Living wages

Professor Rosalind Searle serves as the Director of the European Association of Work and Organizational Psychology (EAWOP) Impact Incubator. Professor Searle and colleague Dr Ishbel McWha-Hermann (Edinburgh) developed the EAWOP living wage animation which launched in May 2021. The animation offers an effective summary of current research from across the field, identifying the critical shift in perspective that work and organisational psychology provides on living wages and why they matter to individuals, their employers and wider society. It is now being used by the Living Wage Alliance, as well as the Dutch NGO Idh as part of their employer roadmap for agricultural producers internationally. It is also being used in university teaching materials across the world and is available in over ten languages. Beyond the EAWOP project, Professor Searle is working with Living Wage Scotland to offer an audit to firms looking to become a living wage employer.

Equal pay

Image of male and female figurines sitting on a stack of coins

Professor Martin Beirne, Dr Scott Hurrell and Professor Fiona Wilson have been working on an equal pay research project, especially the case of Glasgow City Council (GCC) workers. They have been looking at the question of what may be required to successfully mobilise action in order to achieve greater pay equity. As well as ongoing research on the GCC case, they have published several papers on equal pay and are forwarding a research agenda to better inform and influence further action, policy and employer behaviour. The team have worked with bodies such as Equal Opportunities Commission (Scotland) (now Equality and Human Rights Commission) and have provided evidence to Scottish Government committees focusing on workplace equality.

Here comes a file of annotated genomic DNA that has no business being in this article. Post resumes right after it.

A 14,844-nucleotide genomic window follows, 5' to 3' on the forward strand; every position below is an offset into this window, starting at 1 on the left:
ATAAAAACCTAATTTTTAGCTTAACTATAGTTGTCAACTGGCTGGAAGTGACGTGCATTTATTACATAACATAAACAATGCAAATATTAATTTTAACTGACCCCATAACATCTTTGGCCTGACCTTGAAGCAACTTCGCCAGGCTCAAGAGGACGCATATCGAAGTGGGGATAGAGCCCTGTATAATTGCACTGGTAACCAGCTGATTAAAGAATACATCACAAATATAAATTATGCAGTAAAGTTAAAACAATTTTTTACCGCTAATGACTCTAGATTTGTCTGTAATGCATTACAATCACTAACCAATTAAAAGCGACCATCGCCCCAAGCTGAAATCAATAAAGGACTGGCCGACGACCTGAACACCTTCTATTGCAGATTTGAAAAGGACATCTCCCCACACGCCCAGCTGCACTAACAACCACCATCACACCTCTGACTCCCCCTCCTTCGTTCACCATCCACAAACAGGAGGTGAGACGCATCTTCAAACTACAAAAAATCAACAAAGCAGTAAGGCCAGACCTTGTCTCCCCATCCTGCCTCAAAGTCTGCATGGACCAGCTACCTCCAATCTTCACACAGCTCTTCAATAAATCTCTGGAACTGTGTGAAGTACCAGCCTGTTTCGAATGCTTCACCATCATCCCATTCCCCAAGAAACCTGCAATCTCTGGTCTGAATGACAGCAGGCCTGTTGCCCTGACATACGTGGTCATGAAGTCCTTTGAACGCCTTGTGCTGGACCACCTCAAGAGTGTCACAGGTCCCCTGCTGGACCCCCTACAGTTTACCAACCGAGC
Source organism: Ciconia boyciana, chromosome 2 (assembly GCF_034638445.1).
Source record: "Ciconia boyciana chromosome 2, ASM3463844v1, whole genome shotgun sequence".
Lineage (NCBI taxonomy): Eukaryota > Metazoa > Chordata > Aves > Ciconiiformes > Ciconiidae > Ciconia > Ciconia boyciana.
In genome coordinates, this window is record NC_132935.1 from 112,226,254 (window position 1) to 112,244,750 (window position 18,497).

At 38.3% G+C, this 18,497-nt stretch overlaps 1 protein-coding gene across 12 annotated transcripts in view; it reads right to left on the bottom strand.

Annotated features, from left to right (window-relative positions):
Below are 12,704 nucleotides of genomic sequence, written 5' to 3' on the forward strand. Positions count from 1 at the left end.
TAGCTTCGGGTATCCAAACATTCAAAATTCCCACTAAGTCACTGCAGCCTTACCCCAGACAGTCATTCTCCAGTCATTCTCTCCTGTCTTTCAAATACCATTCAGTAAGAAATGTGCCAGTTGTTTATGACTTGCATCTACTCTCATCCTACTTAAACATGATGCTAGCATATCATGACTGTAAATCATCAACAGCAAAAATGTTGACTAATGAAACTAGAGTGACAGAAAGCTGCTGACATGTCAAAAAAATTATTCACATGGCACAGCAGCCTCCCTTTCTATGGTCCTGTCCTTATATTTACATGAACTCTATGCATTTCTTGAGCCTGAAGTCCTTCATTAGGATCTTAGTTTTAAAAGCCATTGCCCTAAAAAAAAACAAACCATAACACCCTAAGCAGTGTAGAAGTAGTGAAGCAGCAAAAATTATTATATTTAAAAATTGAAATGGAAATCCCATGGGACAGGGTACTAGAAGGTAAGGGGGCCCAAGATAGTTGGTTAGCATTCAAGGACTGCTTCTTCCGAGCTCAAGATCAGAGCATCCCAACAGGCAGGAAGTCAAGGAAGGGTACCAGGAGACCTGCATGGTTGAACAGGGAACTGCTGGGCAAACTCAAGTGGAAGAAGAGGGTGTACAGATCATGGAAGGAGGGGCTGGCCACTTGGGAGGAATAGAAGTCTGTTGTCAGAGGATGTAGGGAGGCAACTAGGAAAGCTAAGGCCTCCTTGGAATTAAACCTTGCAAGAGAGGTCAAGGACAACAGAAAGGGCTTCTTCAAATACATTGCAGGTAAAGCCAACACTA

Menopause: Changing minds about changing bodies

Image of a notebook with menopause written on the front

Age discrimination in the workplace is an issue which continues within organisations and the workforce. Professor Kat Riach's research is helping to support organisations and raise awareness of the important theme of menopause at work. In collaboration with a team of multidisciplinary researchers from medicine and health sciences, she has created an evidence-based resource to help organisations embed ‘best practice’ menopause policy and aid organisational culture change. Since its launch in 2019, it has been accessed over 10,000 times across 52 countries and is a world first in providing open access menopausal guidance specifically for line managers and supporting women through menopausal transition. Professor Riach is currently partnering with industry leaders and national governments to explore and advise on how workplaces can become culturally and environmentally welcoming to all bodies of all ages.